As we saw this play out across our portfolio, and saw how much greater our Cash-on-cash returns were in the bigger properties, it cemented our push into large multi-family buildings.
3. Forced Appreciation
From an investor perspective, this is the biggest, and certainly most profitable advantage for apartment communities. They are valued, bought and sold based on the Net Operating Income of the property—you’re basically buying a business. When you buy a single-family home as an investment, that home is worth what other people are buying similar homes for in the neighborhood. There is not much you personally can do to increase the value of the investment—it will appreciate (or depreciate) only as fast as the market or neighborhood it sits in goes up.
In the apartment space, we have the opportunity to force appreciation by increasing the profitability of the asset in a relatively short amount of time.In fact, our business model is predicated on doing just that.We target and buy apartments that are mis-managed, are in need of repairs or otherwise aren’t operating at a level of peer properties.By quickly improving the property, operations and management of each property, we can manually increase the value higher by increasing the income—raising rents, charging for parking, etc—and reducing expenses. On a 150-unit property, we can have it fully renovated and updated within 18 months, and start to realize tremendous jumps in cash flow, investor return and overall value of the asset.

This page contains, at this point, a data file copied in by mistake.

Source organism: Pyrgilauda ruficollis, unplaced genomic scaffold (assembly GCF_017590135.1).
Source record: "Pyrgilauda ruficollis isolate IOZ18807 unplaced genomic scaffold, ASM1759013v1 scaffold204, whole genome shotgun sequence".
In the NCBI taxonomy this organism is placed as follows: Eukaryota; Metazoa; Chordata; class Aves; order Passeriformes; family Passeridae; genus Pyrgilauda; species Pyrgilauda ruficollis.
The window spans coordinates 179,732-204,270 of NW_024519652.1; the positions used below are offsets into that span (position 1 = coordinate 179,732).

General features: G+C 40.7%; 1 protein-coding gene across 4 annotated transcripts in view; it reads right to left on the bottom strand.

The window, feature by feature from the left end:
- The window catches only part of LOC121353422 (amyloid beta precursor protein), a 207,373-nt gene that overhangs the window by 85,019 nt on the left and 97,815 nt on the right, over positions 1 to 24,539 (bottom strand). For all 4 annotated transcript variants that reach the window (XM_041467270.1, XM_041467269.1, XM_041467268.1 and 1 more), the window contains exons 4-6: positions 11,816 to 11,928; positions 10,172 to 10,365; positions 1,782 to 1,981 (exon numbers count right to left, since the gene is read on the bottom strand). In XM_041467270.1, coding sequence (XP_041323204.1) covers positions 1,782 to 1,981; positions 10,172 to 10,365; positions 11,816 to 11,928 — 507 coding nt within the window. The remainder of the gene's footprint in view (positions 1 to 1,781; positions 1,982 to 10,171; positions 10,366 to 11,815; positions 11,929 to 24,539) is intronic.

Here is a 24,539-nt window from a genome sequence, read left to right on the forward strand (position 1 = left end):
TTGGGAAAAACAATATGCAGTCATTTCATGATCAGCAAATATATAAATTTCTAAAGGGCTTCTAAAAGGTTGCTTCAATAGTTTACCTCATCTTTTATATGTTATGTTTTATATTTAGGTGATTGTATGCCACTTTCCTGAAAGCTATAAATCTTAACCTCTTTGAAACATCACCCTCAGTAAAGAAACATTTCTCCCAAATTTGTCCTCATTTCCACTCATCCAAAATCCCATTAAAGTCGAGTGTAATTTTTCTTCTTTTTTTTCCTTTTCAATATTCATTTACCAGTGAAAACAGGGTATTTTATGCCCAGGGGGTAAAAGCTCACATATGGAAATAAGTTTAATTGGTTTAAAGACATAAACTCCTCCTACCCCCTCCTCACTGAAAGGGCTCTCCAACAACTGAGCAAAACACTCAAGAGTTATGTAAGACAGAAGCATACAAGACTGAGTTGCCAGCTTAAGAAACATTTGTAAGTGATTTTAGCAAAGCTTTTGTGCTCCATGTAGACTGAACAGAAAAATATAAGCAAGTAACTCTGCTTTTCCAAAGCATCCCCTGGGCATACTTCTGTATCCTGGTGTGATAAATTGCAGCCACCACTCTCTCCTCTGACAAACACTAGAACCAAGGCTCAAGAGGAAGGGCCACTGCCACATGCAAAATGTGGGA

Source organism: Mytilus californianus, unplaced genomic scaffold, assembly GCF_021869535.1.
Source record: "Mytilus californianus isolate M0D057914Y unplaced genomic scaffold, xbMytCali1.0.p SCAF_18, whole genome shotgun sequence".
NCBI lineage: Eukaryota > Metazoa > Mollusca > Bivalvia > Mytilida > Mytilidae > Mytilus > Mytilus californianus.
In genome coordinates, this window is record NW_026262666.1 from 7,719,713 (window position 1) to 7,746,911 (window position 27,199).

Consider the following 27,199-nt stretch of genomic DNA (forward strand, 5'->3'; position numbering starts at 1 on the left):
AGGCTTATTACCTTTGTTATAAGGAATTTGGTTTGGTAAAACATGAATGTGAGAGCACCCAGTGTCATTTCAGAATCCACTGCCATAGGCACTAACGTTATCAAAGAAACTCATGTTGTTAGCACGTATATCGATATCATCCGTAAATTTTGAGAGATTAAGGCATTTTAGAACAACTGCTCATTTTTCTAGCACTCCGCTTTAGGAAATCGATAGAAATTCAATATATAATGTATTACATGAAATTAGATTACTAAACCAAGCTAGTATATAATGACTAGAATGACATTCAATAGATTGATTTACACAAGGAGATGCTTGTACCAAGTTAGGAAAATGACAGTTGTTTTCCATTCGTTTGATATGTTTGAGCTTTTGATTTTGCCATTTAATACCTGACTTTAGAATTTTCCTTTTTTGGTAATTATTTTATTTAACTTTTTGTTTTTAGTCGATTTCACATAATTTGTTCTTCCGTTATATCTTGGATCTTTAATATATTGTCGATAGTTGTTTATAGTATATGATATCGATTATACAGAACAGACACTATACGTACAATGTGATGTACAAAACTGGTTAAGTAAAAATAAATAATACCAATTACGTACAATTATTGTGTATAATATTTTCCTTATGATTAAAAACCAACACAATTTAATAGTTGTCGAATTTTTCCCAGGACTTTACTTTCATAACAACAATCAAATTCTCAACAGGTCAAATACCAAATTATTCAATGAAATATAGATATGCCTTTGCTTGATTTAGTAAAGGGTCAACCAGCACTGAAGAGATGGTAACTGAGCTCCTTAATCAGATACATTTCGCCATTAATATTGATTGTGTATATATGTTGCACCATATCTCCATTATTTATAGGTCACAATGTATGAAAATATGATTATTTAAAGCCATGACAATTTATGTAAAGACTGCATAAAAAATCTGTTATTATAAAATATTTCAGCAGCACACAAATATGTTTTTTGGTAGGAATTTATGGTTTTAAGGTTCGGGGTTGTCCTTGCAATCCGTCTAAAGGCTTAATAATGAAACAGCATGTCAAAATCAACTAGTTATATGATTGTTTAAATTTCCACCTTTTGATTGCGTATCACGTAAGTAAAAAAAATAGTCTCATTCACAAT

I could go on forever about why we’re all in on apartments, and why we think they are the ideal investment vehicle. Instead, I’ll leave you with a final nugget to chew on.
What other investment class lets you leverage your money to expand your buying power? With $100,000 to invest in an apartment, you have $400,000 to $500,000 of buying power. You can control an asset 4-5x larger than your investment, and reap the rewards of having a bigger asset in your portfolio. When you invest in any other asset (say the stock market), you can only buy what you actually have cash for.
If you still think I’m crazy, or want to talk more, or question everything I said—I’d love to talk with you. It’s been awesome re-connecting with old friends and making new ones. I love talking real estate, so feel free to reach out!


Andrew Campbell

Written by Andrew Campbell

Andrew Campbell is a native Austinite and Managing Partner at Wildhorn. He is a real estate entrepreneur who first broke into the business in 2008 as a passive investor. In 2010 he transitioned into active investing and management of a personal portfolio that grew to 76 units across Austin and San Antonio. He earned his stripes building and managing his personal portfolio before founding Wildhorn Capital and focusing on larger multifamily buildings. At Wildhorn, he is focused on Acquisitions and maintaining Investor Relations, utilizing his marketing and communications background to build long-term relationships.